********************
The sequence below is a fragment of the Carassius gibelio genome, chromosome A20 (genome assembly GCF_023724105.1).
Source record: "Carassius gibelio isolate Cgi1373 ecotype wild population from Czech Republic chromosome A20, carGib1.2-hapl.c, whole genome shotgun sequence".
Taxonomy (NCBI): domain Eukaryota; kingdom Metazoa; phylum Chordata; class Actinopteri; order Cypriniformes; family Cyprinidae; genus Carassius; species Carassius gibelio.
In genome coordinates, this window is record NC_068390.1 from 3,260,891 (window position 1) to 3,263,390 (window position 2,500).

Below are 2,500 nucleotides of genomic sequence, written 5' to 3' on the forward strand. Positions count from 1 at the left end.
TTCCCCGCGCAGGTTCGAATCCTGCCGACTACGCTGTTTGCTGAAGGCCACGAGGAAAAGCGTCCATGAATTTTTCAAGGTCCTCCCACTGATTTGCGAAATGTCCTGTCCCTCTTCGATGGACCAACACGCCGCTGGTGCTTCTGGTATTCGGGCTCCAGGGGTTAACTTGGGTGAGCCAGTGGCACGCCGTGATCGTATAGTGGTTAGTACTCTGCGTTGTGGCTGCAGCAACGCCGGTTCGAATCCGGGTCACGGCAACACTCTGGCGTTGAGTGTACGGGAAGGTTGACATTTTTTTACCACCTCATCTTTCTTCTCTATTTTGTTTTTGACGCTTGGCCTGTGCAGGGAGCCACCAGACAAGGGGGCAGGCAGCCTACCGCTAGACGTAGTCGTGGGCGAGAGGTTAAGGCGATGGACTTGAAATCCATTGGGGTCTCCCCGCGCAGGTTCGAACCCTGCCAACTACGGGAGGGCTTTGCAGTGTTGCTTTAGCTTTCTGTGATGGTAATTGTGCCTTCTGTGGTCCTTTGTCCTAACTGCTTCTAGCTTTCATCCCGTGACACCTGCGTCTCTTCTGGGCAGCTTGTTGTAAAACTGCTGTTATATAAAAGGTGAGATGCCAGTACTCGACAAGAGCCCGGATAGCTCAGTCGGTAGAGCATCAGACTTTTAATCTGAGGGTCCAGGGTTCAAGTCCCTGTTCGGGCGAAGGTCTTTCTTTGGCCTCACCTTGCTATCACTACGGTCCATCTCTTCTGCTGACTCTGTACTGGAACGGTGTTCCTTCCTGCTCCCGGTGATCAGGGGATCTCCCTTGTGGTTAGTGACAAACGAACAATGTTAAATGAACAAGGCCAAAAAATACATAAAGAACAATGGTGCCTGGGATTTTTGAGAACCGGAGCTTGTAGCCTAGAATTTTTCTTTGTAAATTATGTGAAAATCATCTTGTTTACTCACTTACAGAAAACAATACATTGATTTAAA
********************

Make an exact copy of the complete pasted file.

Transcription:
The sequence below is a fragment of the Carassius gibelio genome, chromosome A20 (genome assembly GCF_023724105.1).
Source record: "Carassius gibelio isolate Cgi1373 ecotype wild population from Czech Republic chromosome A20, carGib1.2-hapl.c, whole genome shotgun sequence".
Taxonomy (NCBI): domain Eukaryota; kingdom Metazoa; phylum Chordata; class Actinopteri; order Cypriniformes; family Cyprinidae; genus Carassius; species Carassius gibelio.
In genome coordinates, this window is record NC_068390.1 from 3,260,891 (window position 1) to 3,263,390 (window position 2,500).

Below are 2,500 nucleotides of genomic sequence, written 5' to 3' on the forward strand. Positions count from 1 at the left end.
TTCCCCGCGCAGGTTCGAATCCTGCCGACTACGCTGTTTGCTGAAGGCCACGAGGAAAAGCGTCCATGAATTTTTCAAGGTCCTCCCACTGATTTGCGAAATGTCCTGTCCCTCTTCGATGGACCAACACGCCGCTGGTGCTTCTGGTATTCGGGCTCCAGGGGTTAACTTGGGTGAGCCAGTGGCACGCCGTGATCGTATAGTGGTTAGTACTCTGCGTTGTGGCTGCAGCAACGCCGGTTCGAATCCGGGTCACGGCAACACTCTGGCGTTGAGTGTACGGGAAGGTTGACATTTTTTTACCACCTCATCTTTCTTCTCTATTTTGTTTTTGACGCTTGGCCTGTGCAGGGAGCCACCAGACAAGGGGGCAGGCAGCCTACCGCTAGACGTAGTCGTGGGCGAGAGGTTAAGGCGATGGACTTGAAATCCATTGGGGTCTCCCCGCGCAGGTTCGAACCCTGCCAACTACGGGAGGGCTTTGCAGTGTTGCTTTAGCTTTCTGTGATGGTAATTGTGCCTTCTGTGGTCCTTTGTCCTAACTGCTTCTAGCTTTCATCCCGTGACACCTGCGTCTCTTCTGGGCAGCTTGTTGTAAAACTGCTGTTATATAAAAGGTGAGATGCCAGTACTCGACAAGAGCCCGGATAGCTCAGTCGGTAGAGCATCAGACTTTTAATCTGAGGGTCCAGGGTTCAAGTCCCTGTTCGGGCGAAGGTCTTTCTTTGGCCTCACCTTGCTATCACTACGGTCCATCTCTTCTGCTGACTCTGTACTGGAACGGTGTTCCTTCCTGCTCCCGGTGATCAGGGGATCTCCCTTGTGGTTAGTGACAAACGAACAATGTTAAATGAACAAGGCCAAAAAATACATAAAGAACAATGGTGCCTGGGATTTTTGAGAACCGGAGCTTGTAGCCTAGAATTTTTCTTTGTAAATTATGTGAAAATCATCTTGTTTACTCACTTACAGAAAACAATACATTGATTTAAA